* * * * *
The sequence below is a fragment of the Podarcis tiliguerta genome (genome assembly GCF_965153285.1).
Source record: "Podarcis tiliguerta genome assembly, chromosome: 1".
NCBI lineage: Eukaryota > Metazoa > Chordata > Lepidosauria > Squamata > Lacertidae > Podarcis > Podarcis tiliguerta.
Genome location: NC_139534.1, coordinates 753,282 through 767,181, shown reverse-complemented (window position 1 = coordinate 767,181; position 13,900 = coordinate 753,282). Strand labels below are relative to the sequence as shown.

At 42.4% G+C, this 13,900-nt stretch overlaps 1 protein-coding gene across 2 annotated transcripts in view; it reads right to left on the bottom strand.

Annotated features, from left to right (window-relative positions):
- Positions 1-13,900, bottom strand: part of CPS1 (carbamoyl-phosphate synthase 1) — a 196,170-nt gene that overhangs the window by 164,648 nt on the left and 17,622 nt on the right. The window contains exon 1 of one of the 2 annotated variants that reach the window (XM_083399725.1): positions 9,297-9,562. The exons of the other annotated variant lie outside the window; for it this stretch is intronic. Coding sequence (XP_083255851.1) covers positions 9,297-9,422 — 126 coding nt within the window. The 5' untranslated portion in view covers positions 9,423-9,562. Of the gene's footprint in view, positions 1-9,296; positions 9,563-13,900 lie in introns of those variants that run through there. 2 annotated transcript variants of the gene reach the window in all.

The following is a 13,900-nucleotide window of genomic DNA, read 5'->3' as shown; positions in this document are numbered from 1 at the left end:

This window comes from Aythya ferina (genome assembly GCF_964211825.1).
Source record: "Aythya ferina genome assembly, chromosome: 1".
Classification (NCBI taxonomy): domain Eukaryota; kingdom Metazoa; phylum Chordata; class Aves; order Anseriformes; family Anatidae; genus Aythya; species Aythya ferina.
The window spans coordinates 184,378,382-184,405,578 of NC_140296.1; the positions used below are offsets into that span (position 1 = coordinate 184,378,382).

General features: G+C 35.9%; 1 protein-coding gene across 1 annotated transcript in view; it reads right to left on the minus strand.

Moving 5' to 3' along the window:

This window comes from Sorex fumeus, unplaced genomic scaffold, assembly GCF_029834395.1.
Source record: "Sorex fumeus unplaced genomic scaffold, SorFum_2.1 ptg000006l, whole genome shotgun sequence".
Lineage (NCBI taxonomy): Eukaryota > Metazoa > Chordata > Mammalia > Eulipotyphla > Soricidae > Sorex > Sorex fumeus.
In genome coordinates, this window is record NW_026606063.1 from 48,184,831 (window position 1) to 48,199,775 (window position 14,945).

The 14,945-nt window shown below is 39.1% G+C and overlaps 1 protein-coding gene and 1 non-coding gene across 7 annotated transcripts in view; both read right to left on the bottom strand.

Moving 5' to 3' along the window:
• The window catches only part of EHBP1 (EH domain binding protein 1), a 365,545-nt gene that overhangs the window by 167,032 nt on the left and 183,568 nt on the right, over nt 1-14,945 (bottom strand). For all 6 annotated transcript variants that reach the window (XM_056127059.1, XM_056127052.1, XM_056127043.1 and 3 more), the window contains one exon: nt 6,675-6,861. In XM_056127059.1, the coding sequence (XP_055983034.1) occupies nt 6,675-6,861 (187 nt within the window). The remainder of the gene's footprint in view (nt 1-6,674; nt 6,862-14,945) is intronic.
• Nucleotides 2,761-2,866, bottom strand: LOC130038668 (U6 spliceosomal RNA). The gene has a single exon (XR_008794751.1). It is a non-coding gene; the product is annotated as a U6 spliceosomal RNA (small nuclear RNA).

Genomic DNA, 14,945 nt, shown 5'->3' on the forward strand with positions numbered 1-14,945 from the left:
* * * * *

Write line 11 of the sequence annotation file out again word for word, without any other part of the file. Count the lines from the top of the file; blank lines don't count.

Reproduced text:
Classification (NCBI taxonomy): domain Eukaryota; kingdom Metazoa; phylum Chordata; class Aves; order Anseriformes; family Anatidae; genus Aythya; species Aythya ferina.